ouchIf your menstrual cramps are more intense than those your friends seem to get, you may wonder why yours are different. One reason may be that you’re more sensitive to pain than they are, according to several studies (including this, this and this). This means that not only does menstrual cramp pain affect you more, other types of pain do, too. In fact, one study found that severe menstrual cramps could be an indicator that you’ll also have more pain at the dentist’s office.

Does this mean you’ve got to throw in the towel and simply accept that you’ll have to endure more menstrual and other types of pain than most other women do? Maybe not. Researchers have discovered several easy ways to reduce sensitivity to pain–and they may help lessen some of your discomfort.

Here are 3 simple study-proven methods to try to reduce your pain sensitivity:

1. Get more sleep If you’ve been shorting yourself on sleep by staying up late or getting up early, then here’s one good reason to make up your sleep debt by clocking a few extra hours of snoozing and then getting the recommended seven to eight hours of sleep nightly: Numerous studies (including this, this and this) have found direct evidence that less sleep results in more pain sensitivity. While researchers aren’t sure why this link exists, the prevailing theory is that lack of sleep somehow triggers more inflammation, which exacerbates pain.

2. Take vitamin D3 Some research (including this and this) has found a link between increased pain sensitivity and a deficiency in vitamin D–a condition that affects, on average, 41% of adults and far more in those with darker complexions since it takes longer for sun exposure to create vitamin D in the skin. Scientists theorize that vitamin D may work as an anti-inflammatory in the body or that too little of this vitamin impairs your body’s pain suppression system in some way. There are numerous other reasons to take vitamin D3 (the most easily absorbed supplemental form of vitamin D), for instance, it reduces your risk of prementrual syndrome (PMS), uterine fibroids and possibly certain cancers. So, it’s definitely a key nutrient in your health-boosting arsenal. Aim for 600 IU to 2000 IU of vitamin D3 daily.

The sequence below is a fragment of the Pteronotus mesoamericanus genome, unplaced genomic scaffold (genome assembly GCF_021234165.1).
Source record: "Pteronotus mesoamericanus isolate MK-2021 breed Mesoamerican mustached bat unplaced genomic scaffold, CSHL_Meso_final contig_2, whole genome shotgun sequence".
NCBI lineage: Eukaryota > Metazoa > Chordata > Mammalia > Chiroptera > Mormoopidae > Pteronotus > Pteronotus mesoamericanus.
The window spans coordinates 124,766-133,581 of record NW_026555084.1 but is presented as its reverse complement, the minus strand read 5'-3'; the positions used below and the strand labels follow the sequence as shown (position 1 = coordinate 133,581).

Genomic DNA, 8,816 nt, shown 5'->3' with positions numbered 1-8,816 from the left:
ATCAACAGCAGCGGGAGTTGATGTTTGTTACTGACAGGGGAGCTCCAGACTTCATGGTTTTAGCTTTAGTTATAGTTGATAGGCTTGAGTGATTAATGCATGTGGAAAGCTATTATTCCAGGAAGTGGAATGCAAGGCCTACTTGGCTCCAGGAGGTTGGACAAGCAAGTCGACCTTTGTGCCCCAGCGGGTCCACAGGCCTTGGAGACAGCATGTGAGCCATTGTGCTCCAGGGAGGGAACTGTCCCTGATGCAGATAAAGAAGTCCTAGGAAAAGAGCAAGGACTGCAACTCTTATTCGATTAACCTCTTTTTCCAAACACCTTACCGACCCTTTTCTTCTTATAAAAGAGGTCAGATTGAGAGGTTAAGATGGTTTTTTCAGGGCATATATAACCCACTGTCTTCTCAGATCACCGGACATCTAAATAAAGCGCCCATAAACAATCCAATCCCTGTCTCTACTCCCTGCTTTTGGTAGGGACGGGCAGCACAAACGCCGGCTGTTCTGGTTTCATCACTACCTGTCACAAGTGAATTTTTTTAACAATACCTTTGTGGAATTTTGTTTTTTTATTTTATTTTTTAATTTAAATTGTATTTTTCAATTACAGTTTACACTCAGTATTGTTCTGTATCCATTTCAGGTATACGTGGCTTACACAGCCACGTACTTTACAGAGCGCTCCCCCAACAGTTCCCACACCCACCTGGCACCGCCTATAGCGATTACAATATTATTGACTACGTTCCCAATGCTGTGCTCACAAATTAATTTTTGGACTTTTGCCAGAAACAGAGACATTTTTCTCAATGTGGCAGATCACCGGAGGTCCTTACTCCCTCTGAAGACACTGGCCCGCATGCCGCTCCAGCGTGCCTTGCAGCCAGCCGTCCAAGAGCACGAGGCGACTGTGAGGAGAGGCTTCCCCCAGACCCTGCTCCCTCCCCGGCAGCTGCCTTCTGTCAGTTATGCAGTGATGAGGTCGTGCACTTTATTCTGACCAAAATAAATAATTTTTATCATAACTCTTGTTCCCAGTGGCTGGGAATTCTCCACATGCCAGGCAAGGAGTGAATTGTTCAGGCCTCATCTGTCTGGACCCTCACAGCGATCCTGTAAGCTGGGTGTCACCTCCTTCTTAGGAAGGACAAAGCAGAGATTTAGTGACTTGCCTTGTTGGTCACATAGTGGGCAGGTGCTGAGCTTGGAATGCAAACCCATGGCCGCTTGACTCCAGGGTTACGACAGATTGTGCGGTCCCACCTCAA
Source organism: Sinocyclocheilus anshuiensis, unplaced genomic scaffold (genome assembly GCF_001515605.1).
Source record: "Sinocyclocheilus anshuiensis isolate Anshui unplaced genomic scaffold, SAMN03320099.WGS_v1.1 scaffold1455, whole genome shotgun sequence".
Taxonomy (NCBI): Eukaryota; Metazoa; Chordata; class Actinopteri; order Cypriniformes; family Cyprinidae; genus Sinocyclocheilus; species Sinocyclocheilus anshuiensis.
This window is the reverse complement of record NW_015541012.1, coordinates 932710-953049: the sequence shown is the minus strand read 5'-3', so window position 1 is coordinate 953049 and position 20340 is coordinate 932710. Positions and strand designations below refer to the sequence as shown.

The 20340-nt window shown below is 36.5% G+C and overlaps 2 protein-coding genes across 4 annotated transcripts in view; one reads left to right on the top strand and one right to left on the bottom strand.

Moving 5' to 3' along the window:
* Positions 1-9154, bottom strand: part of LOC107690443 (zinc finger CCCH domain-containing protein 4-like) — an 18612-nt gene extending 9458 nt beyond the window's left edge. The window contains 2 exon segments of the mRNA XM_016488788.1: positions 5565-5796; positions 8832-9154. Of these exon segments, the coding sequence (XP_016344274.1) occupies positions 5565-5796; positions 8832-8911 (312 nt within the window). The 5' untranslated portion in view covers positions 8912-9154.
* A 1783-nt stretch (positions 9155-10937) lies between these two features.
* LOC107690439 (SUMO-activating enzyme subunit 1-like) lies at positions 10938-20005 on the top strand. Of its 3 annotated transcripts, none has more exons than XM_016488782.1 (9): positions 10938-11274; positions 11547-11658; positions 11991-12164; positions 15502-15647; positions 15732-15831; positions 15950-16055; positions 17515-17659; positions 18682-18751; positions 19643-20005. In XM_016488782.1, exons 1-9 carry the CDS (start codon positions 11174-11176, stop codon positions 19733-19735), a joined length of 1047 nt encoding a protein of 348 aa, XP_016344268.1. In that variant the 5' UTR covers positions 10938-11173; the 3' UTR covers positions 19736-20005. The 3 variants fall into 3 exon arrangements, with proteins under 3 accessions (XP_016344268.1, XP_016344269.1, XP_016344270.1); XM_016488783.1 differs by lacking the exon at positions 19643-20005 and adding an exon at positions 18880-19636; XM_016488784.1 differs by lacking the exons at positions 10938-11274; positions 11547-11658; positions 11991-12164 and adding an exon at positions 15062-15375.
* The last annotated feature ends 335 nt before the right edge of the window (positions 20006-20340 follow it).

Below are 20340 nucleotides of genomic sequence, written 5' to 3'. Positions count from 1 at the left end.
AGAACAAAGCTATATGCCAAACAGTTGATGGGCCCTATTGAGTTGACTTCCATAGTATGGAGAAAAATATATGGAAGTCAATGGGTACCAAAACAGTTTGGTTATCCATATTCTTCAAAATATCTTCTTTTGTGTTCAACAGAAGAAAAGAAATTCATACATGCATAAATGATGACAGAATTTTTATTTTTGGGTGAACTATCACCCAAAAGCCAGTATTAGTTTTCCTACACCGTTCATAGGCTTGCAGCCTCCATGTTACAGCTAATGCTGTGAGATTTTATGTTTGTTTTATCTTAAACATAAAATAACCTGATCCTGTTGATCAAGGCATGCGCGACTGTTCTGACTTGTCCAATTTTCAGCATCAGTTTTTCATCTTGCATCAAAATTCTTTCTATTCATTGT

3. Meditate Sounds too easy to work, but regularly practicing mindulness meditation–where you sit still with your back straight and focus on your breath as you slowly inhale and slowly exhale–can reduce your pain sensitivity, according to research (such at this, this and this). Another reason to practice meditation: It prompts a higher production of the sleep-regulating hormone melatonin, which can help you get more pain-quashing zzz’s, according to several studies (such as this and this). Get mindfulness meditation tips at Youtube.com.

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Gabrielle Lichterman is a longtime women’s health and lifestyle journalist whose articles have appeared in dozens of major magazines and newspapers around the globe including Cosmopolitan, CosmoGIRL, Glamour, Marie Claire, The New York Daily News and Woman’s World. Gabrielle created Hormonology and the Hormone Horoscope in 1999 and has been sharing menstrual cycle-related research and tips through her apps, blog, book and newsletter ever since. Learn more at MyHormonology.com.

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